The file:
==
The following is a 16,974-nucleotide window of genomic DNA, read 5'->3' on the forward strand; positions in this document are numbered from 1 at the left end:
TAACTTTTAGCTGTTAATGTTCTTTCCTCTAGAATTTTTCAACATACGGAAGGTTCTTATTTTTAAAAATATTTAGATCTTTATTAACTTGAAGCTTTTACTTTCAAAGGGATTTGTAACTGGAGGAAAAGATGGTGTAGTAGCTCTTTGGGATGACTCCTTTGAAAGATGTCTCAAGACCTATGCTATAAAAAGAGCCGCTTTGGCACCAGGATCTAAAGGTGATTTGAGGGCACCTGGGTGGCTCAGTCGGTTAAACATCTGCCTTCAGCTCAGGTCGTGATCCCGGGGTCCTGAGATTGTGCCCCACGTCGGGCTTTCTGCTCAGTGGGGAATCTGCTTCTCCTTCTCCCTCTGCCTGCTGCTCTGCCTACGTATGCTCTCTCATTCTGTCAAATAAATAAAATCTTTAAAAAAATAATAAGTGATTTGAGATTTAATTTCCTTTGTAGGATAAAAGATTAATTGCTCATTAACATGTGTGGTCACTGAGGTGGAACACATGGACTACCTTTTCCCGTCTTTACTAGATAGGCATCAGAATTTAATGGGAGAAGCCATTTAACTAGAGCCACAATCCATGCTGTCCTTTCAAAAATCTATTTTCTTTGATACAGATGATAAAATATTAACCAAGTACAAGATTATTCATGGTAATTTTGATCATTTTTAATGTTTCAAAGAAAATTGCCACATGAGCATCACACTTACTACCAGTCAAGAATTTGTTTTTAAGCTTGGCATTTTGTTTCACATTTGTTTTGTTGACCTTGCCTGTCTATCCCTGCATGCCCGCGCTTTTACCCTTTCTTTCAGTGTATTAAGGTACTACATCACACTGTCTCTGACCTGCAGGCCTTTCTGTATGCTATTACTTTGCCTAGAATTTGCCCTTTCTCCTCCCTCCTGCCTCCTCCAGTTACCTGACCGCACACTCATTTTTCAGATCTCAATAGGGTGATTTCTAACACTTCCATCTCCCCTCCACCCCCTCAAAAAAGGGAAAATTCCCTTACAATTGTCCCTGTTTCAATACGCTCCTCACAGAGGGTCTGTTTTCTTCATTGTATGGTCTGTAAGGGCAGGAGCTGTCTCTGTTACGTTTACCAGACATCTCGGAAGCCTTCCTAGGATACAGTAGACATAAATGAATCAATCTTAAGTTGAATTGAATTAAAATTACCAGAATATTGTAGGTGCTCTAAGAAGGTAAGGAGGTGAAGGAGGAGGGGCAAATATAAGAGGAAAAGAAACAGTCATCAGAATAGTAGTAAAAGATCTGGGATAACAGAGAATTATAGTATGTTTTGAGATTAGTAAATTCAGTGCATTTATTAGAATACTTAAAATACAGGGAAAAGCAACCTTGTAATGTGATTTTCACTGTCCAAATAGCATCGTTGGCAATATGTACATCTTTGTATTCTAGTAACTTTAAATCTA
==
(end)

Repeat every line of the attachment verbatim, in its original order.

The following is a 16,974-nucleotide window of genomic DNA, read 5'->3' on the forward strand; positions in this document are numbered from 1 at the left end:
TAACTTTTAGCTGTTAATGTTCTTTCCTCTAGAATTTTTCAACATACGGAAGGTTCTTATTTTTAAAAATATTTAGATCTTTATTAACTTGAAGCTTTTACTTTCAAAGGGATTTGTAACTGGAGGAAAAGATGGTGTAGTAGCTCTTTGGGATGACTCCTTTGAAAGATGTCTCAAGACCTATGCTATAAAAAGAGCCGCTTTGGCACCAGGATCTAAAGGTGATTTGAGGGCACCTGGGTGGCTCAGTCGGTTAAACATCTGCCTTCAGCTCAGGTCGTGATCCCGGGGTCCTGAGATTGTGCCCCACGTCGGGCTTTCTGCTCAGTGGGGAATCTGCTTCTCCTTCTCCCTCTGCCTGCTGCTCTGCCTACGTATGCTCTCTCATTCTGTCAAATAAATAAAATCTTTAAAAAAATAATAAGTGATTTGAGATTTAATTTCCTTTGTAGGATAAAAGATTAATTGCTCATTAACATGTGTGGTCACTGAGGTGGAACACATGGACTACCTTTTCCCGTCTTTACTAGATAGGCATCAGAATTTAATGGGAGAAGCCATTTAACTAGAGCCACAATCCATGCTGTCCTTTCAAAAATCTATTTTCTTTGATACAGATGATAAAATATTAACCAAGTACAAGATTATTCATGGTAATTTTGATCATTTTTAATGTTTCAAAGAAAATTGCCACATGAGCATCACACTTACTACCAGTCAAGAATTTGTTTTTAAGCTTGGCATTTTGTTTCACATTTGTTTTGTTGACCTTGCCTGTCTATCCCTGCATGCCCGCGCTTTTACCCTTTCTTTCAGTGTATTAAGGTACTACATCACACTGTCTCTGACCTGCAGGCCTTTCTGTATGCTATTACTTTGCCTAGAATTTGCCCTTTCTCCTCCCTCCTGCCTCCTCCAGTTACCTGACCGCACACTCATTTTTCAGATCTCAATAGGGTGATTTCTAACACTTCCATCTCCCCTCCACCCCCTCAAAAAAGGGAAAATTCCCTTACAATTGTCCCTGTTTCAATACGCTCCTCACAGAGGGTCTGTTTTCTTCATTGTATGGTCTGTAAGGGCAGGAGCTGTCTCTGTTACGTTTACCAGACATCTCGGAAGCCTTCCTAGGATACAGTAGACATAAATGAATCAATCTTAAGTTGAATTGAATTAAAATTACCAGAATATTGTAGGTGCTCTAAGAAGGTAAGGAGGTGAAGGAGGAGGGGCAAATATAAGAGGAAAAGAAACAGTCATCAGAATAGTAGTAAAAGATCTGGGATAACAGAGAATTATAGTATGTTTTGAGATTAGTAAATTCAGTGCATTTATTAGAATACTTAAAATACAGGGAAAAGCAACCTTGTAATGTGATTTTCACTGTCCAAATAGCATCGTTGGCAATATGTACATCTTTGTATTCTAGTAACTTTAAATCTA